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Ibuildings techPortal:
DPC Radio: Advanced OO Patterns
Jan 18, 2012 @ 08:42:54

On the Ibuildings techPortal today they've posted the latest episode in their DPC Radio series as recorded at the last Dutch PHP Conference. In this new episode they share a session from Tobias Schlitt called "Advanced OO Patterns".

You already know Singleton, Signal/Observer, Factory and friends. But, which object oriented patterns are en vogue in the PHP world and how can you seize their power? This talk gives you an overview on Dependency Injection, Data Mapper and more OO patterns the PHP world talks about right know, using practical code examples.

You can listen to this latest episode either via the in-page player or by downloading the mp3 directly. You can follow along with the talk in his slides over on the qafoo.com site.

tagged: dpc11 dpcradio advanced patterns oop talk podcast

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Seastian Bergmann's Blog:
Object-Relational Behavioral Patterns
Feb 16, 2009 @ 12:08:47

Seastian Bergmann has added some new features to the Object_Freezer library (you can read more about it here) - some new object-relational behavioral patterns.

The three patterns are from Martin Fowler's Patterns of Enterprise Application Architecture book:

  • Unit of Work - maintains a list of objects affected by a business transaction and coordinates the writing out of changes and the resolution of concurrency problems.
  • Identity Map - each object gets loaded only once by keeping every loaded object in a map
  • Lazy Load - object that doesn't contain all of the data you need but knows how to get it.
tagged: object freezer object relational patterns martinfowler pattern

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Kae Verens' Blog:
Review: Pro PHP - Patterns, Frameworks, Testing and More
Jul 01, 2008 @ 12:55:26

Kae Verens has posted another book review today covering APress' "Pro PHP: Patterns, Frameworks, Testing and More" (by Kevin McArthur).

This book is absolutely jam-packed with information useful to the medium-advanced PHP coder. SPL is described over a few chapters, and a quick intro to Zend's MVC framework is provided. Of particular interest to me were the final chapters, to do with certificate-based authentication, and a chapter near the beginning describing the upcoming features of PHP6. Great book - I really enjoyed it.

The review gets into detail on some of the chapters and some of the shortfalls that Kae saw about them. Things like:

  • The title says "frameworks" but only one is really discussed (Zend Framework)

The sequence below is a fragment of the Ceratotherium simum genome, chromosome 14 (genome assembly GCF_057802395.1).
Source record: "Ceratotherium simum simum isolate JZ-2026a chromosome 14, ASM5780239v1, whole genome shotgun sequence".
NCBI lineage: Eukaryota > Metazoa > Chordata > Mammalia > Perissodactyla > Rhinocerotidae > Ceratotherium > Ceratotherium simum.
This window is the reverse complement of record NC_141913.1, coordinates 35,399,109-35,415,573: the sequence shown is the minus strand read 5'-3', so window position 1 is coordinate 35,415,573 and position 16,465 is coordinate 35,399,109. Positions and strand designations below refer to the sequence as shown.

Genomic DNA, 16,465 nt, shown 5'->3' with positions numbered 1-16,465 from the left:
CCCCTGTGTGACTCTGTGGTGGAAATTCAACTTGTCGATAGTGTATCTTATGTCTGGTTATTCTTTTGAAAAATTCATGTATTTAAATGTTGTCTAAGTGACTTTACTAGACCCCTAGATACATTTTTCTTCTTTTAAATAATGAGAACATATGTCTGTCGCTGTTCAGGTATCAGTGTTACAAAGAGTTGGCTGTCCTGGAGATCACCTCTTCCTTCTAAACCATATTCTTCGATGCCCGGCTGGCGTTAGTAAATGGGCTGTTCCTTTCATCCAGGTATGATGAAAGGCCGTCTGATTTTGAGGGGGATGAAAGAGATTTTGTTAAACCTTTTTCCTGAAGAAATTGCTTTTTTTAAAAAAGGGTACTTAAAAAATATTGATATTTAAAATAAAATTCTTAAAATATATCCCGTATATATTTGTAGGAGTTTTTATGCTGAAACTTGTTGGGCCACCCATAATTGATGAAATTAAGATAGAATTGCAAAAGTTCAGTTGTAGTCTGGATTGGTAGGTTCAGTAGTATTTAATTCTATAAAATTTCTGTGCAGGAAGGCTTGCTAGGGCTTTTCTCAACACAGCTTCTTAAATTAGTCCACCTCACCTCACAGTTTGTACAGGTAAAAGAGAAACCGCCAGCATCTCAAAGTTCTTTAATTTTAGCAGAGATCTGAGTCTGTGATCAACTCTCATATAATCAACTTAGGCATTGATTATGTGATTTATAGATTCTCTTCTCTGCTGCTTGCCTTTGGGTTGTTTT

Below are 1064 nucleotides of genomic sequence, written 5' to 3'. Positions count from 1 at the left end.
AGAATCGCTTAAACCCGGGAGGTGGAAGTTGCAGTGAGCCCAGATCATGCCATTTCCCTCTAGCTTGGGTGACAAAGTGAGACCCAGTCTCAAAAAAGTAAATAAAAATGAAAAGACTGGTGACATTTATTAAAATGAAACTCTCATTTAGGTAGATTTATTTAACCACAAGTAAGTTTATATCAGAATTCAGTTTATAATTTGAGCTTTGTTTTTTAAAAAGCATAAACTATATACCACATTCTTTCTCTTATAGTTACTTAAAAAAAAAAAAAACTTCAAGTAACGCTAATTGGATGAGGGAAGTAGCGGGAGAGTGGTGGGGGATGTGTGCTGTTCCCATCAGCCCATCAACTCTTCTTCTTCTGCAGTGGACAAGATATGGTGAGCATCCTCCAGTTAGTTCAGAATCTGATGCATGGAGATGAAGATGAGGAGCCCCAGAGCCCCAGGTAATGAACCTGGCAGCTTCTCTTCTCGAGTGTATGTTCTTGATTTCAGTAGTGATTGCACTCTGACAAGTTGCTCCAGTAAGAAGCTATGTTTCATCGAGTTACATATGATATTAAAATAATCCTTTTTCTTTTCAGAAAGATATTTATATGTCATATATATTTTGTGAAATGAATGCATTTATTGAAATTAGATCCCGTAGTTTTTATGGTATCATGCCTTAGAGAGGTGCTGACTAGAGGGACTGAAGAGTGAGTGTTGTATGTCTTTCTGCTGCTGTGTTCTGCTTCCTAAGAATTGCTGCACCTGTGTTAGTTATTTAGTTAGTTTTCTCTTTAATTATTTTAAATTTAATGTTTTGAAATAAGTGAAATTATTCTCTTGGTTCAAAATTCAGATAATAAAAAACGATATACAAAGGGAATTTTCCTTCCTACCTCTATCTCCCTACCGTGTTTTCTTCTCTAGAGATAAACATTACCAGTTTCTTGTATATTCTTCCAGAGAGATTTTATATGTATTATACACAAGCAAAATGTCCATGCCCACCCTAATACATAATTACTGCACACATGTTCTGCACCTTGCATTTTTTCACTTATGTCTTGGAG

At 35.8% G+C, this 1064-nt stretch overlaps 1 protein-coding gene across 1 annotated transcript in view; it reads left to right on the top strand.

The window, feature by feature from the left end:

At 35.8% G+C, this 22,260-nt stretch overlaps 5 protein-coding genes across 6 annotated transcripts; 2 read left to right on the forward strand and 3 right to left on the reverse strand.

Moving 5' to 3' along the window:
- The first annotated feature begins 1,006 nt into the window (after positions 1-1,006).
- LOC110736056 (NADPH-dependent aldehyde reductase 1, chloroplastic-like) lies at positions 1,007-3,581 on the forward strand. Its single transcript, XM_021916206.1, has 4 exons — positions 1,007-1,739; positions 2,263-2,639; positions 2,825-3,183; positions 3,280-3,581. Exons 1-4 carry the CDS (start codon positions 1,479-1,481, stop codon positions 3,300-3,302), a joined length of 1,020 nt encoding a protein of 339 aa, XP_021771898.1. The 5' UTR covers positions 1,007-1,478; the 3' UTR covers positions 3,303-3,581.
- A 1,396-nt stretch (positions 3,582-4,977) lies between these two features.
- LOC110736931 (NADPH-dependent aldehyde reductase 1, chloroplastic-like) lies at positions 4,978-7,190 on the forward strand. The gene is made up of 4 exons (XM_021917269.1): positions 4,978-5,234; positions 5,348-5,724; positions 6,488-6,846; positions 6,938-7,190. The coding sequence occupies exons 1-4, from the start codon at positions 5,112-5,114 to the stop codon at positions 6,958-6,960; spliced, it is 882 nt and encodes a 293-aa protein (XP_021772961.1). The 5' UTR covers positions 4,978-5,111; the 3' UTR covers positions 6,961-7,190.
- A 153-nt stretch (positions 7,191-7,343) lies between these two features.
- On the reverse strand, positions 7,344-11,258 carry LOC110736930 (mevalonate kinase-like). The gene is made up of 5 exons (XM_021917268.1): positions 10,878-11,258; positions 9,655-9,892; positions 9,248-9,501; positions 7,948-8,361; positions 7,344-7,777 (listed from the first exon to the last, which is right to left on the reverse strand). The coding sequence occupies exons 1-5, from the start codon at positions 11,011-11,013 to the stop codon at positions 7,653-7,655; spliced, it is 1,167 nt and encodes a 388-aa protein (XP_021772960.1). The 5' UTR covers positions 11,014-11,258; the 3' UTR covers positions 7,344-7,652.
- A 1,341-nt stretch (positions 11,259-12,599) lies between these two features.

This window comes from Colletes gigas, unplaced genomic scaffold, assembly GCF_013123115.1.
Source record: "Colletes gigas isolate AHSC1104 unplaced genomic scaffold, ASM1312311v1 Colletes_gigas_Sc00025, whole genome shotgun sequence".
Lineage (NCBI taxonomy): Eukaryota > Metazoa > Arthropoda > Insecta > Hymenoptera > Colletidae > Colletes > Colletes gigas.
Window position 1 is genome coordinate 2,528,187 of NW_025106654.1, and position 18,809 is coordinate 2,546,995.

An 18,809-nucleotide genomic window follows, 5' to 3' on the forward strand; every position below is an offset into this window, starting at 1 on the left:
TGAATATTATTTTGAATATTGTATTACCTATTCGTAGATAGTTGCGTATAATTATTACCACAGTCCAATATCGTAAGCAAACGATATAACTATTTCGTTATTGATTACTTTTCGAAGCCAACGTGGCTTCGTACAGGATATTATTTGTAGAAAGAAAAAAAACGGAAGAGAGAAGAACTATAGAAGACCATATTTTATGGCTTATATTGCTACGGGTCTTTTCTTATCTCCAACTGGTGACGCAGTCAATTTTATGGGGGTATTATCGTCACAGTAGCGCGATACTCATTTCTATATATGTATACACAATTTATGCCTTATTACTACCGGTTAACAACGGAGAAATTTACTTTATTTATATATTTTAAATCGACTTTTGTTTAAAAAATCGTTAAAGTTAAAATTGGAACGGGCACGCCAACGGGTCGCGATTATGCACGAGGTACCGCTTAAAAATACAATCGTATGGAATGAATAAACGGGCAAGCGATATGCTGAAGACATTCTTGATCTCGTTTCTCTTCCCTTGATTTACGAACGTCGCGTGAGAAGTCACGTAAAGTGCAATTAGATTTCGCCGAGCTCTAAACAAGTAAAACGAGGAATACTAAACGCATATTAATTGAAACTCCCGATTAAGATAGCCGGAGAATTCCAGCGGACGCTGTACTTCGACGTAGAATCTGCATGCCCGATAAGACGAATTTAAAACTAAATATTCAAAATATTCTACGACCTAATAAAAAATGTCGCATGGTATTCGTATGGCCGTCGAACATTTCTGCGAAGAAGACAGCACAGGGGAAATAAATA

• The testing/continuous development sections weren't long enough
  • The "web 2.0" section was a little sparse
  • The only real web service protocol talked about is SOAP.

Overall, though Kae found the book to be worthy of a place on any developer's shelf.

tagged: book review apress prophp patterns frameworks testing kevinmcarthur

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Zend Developer Zone:
Sample Chapter From Pro PHP, Patterns, Frameworks, Testing and More
Apr 11, 2008 @ 15:38:35

The Zend Developer Zone has posted a sample chapter from a new book Packt Publishing has put out called "Pro PHP, Patterns, Frameworks, Testing and more by Kevin McArthur.

So today you get a double bonus. You get to check out Pro PHP, Patterns, Frameworks, Testing and more by Kevin McArthur. You also get a great tutorial on SPL!

The sample chapter looks (obviously) at the SPL, the Standard PHP Library - functions included with PHP5 releases to accomplish some pretty cool things.

tagged: packt publishing sample chapter patterns frameworks testing

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IBM developerWorks:
Five more PHP design patterns
Mar 28, 2008 @ 08:49:35

The IBM developerWorks site has a new article posted that talks about design patterns, five of them in particular, that can help to "accelerate your PHP development" and make your code more maintainable down the line.

As an application developer, you can have a lifelong career without ever knowing what any of the patterns are called or how or when they're used. However, I've found that a good working knowledge of these patterns, as well as those introduced in the developerWorks article "Five common PHP design patterns" (see Resources), allows you to do two things: Enable high-bandwidth conversations and reduce painful lessons.

The patterns they talk about in this "five more" article of the series are:

  • Adapter Pattern
  • Iterator Pattern
  • Decorator Pattern
  • Delegate Pattern
  • State Pattern

Diagrams are provided for each of them, showing how they flow along with brief code examples (structures really) to show how that transitions over to actual use.

tagged: design patterns tutorial adapter iterator decorator delegate state

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Tiger Heron Blog:
A Tale of Two Patterns
Nov 29, 2007 @ 11:13:00

On the Tiger Heron blog today, Tony Freixas has posted a new article talking about the use of two patterns (no, not design patterns) in PHP development - the Bait-and-Switch method and the Shell Game.

Originally, I planned to write about how to configure the Apache server to run both PHP4 and PHP5. With the push toward PHP5 (see Go PHP5), there are now hundreds of articles covering that topic. Instead, I will talk about two IT patterns I use for PHP development on Windows. The patterns are ancient and familiar to most Unix developers, but little used in the Windows world.